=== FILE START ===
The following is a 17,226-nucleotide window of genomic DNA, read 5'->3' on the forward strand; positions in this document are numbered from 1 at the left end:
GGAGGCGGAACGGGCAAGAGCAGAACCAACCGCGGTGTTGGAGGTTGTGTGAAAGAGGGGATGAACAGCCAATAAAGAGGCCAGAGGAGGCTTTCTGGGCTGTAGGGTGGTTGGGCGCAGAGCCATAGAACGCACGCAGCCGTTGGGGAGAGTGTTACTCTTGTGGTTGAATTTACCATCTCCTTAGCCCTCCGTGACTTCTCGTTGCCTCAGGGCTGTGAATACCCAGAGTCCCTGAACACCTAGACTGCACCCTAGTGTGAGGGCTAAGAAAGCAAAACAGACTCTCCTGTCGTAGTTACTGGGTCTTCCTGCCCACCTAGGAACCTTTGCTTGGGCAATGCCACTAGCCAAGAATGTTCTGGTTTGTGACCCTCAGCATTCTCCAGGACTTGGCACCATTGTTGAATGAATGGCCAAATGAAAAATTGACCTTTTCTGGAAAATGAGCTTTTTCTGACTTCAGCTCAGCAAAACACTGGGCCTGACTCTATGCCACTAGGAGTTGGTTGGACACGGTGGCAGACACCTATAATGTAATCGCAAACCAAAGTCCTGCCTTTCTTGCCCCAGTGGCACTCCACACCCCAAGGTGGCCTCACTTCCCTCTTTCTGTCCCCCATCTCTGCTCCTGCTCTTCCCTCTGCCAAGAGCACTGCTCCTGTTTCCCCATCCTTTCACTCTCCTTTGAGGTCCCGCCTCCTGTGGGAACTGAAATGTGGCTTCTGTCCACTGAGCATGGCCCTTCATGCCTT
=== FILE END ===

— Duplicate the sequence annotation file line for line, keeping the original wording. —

The following is a 17,226-nucleotide window of genomic DNA, read 5'->3' on the forward strand; positions in this document are numbered from 1 at the left end:
GGAGGCGGAACGGGCAAGAGCAGAACCAACCGCGGTGTTGGAGGTTGTGTGAAAGAGGGGATGAACAGCCAATAAAGAGGCCAGAGGAGGCTTTCTGGGCTGTAGGGTGGTTGGGCGCAGAGCCATAGAACGCACGCAGCCGTTGGGGAGAGTGTTACTCTTGTGGTTGAATTTACCATCTCCTTAGCCCTCCGTGACTTCTCGTTGCCTCAGGGCTGTGAATACCCAGAGTCCCTGAACACCTAGACTGCACCCTAGTGTGAGGGCTAAGAAAGCAAAACAGACTCTCCTGTCGTAGTTACTGGGTCTTCCTGCCCACCTAGGAACCTTTGCTTGGGCAATGCCACTAGCCAAGAATGTTCTGGTTTGTGACCCTCAGCATTCTCCAGGACTTGGCACCATTGTTGAATGAATGGCCAAATGAAAAATTGACCTTTTCTGGAAAATGAGCTTTTTCTGACTTCAGCTCAGCAAAACACTGGGCCTGACTCTATGCCACTAGGAGTTGGTTGGACACGGTGGCAGACACCTATAATGTAATCGCAAACCAAAGTCCTGCCTTTCTTGCCCCAGTGGCACTCCACACCCCAAGGTGGCCTCACTTCCCTCTTTCTGTCCCCCATCTCTGCTCCTGCTCTTCCCTCTGCCAAGAGCACTGCTCCTGTTTCCCCATCCTTTCACTCTCCTTTGAGGTCCCGCCTCCTGTGGGAACTGAAATGTGGCTTCTGTCCACTGAGCATGGCCCTTCATGCCTT